Someone once said that Sabremetrics was the science of analyzing the fun out of baseball. That never made sense to me. I love baseball and the study of numbers only added to my enjoyment. The 2012 Mets are a perfect example for me. Before the season started, there were tons of doomsayers and people who thought the team might challenge for 100 losses. But an examination of the talent on hand – done primarily through numbers – made me conclude that there was no way this team would lose 100 games.
Here we are in mid May, the Mets have a better record than the Yankees, have just come off a sweep of the Phillies and are a game out of first place. Life is good. A return to form by David Wright (hinted strongly at during Spring Training by looking at his strikeout numbers) has been the driving force, along with strong play by youngsters, performing like their previous numbers said they could. People doubted Murphy and Thole and Tejada and Duda. Now five weeks into the season, those doubters have egg on their faces.
But I want to celebrate a story that the numbers could not predict. Hands down the best surprise of 2012 has been the pitching of Johan Santana. Nobody knew what to expect from Santana this year and it would not have been the slightest shock if he had opened the year on the disabled list. He was trying to come back from shoulder problems, a much trickier recovery than any other injury for a pitcher.
Even before he missed the entire 2011 season, Santana was not the pitcher he had been when he was with the Twins. Not only could he no longer throw his fastball past hitters, he was losing velocity year after year, to the point where he was just a few years away from being called “crafty.” So, there was the dual concern of “Could he come back?” combined with “What would he have left?”
After six starts the answers are “yes” and “plenty.” His average fastball velocity is a career-worst 88.4 mph. Yet his K/9 checks in at 9.87, his highest as a Met and his best since his 10.46 mark back in his Cy Young Award season of 2004. That season, Santana had a 14.1 mph difference between his fastball and his changeup. This year the difference is 10 mph. Yet Santana is still succeeding.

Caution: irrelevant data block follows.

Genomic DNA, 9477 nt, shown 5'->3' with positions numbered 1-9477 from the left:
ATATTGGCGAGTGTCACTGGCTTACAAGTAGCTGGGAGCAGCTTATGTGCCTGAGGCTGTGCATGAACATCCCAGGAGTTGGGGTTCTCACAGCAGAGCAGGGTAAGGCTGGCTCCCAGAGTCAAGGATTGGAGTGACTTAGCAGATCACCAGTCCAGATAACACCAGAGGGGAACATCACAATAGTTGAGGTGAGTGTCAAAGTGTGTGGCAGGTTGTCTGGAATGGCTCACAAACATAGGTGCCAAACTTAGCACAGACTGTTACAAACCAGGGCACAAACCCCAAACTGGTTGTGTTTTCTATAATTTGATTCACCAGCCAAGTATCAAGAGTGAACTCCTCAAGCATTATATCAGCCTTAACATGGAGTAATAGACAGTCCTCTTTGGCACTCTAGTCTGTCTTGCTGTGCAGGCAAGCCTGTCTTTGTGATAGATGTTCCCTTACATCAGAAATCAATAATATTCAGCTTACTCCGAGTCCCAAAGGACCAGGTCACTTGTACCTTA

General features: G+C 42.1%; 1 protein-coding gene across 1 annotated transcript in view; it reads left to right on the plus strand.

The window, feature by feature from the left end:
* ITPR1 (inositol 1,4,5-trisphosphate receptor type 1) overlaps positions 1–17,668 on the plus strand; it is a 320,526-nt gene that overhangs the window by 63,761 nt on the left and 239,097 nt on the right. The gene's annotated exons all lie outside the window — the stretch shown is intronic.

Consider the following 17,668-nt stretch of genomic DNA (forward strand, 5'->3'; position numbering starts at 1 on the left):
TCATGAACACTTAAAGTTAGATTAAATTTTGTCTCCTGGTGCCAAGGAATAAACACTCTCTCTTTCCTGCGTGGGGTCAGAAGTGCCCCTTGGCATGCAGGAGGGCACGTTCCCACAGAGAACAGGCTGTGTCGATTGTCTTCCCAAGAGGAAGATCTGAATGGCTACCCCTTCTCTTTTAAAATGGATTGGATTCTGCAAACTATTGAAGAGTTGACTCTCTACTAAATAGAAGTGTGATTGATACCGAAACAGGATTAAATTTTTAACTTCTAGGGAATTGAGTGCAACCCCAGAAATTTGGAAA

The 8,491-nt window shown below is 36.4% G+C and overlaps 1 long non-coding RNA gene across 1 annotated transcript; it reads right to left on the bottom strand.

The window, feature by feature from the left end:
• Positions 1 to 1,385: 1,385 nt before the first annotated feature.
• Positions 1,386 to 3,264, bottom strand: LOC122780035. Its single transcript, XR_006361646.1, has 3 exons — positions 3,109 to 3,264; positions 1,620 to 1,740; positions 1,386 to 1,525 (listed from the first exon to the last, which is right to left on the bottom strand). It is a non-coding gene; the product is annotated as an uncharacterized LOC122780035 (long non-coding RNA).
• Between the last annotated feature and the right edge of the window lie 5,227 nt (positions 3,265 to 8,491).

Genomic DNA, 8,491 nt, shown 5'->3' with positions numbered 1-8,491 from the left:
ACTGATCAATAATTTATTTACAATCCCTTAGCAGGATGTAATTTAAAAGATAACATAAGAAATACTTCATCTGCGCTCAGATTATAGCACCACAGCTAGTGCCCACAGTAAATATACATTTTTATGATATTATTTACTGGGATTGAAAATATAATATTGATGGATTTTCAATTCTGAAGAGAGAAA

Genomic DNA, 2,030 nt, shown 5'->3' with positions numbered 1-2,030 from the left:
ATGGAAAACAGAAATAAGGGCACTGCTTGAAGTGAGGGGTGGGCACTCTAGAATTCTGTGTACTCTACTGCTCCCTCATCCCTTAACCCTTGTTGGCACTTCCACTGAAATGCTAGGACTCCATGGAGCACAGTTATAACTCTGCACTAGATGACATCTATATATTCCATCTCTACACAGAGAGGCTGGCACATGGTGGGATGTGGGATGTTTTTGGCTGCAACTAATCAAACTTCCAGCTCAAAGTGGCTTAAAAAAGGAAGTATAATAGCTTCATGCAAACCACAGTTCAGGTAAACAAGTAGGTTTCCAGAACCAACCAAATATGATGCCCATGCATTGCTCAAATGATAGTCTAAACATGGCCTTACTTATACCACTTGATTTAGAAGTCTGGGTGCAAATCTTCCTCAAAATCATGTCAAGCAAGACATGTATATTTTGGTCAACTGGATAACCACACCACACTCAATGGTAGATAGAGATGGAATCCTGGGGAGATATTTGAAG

Five of his six starts have ranged from good to great. He’s had just one stinker, where he did not make it out of the second inning against the Braves. But this is not much different from 2010, where he had 17 Quality Starts, six other solid outings and four outings where he got lit up like a Christmas tree.
Santana still has enough stuff and he has tons of pitching smarts. That combination is going to be just fine on most nights. But there’s going to be a handful of games where he gets knocked around. That’s still plenty good and gives the team a big weapon it did not have a year ago.
When Santana’s turn to pitch comes up, I am still excited. While he may have neither the velocity nor the pinpoint control of days gone by, he still has a presence around him that gives confidence to his teammates and puts doubt into his opponents. No one will be shocked if he breaks the team’s streak of not having a no-hitter. He’s still that good.
The Mets are 4-2 in games started by Santana. If he had to open the season on the DL, those games would have been started by Miguel Batista or Chris Schwinden. Suddenly that 18-13 record makes a lot more sense.
While we could not predict it before the season, Santana’s triumphant return has been the cherry on top of the sundae for the Mets. It’s a great story for Mets fans but I think it goes beyond that, too. A two-time Cy Young Award winner making it back from a torn anterior capsule in his pitching shoulder that required surgery is a story that should make every baseball fan smile.
It’s great to have Santana back again and I can’t wait to see what numbers he puts up the rest of the year.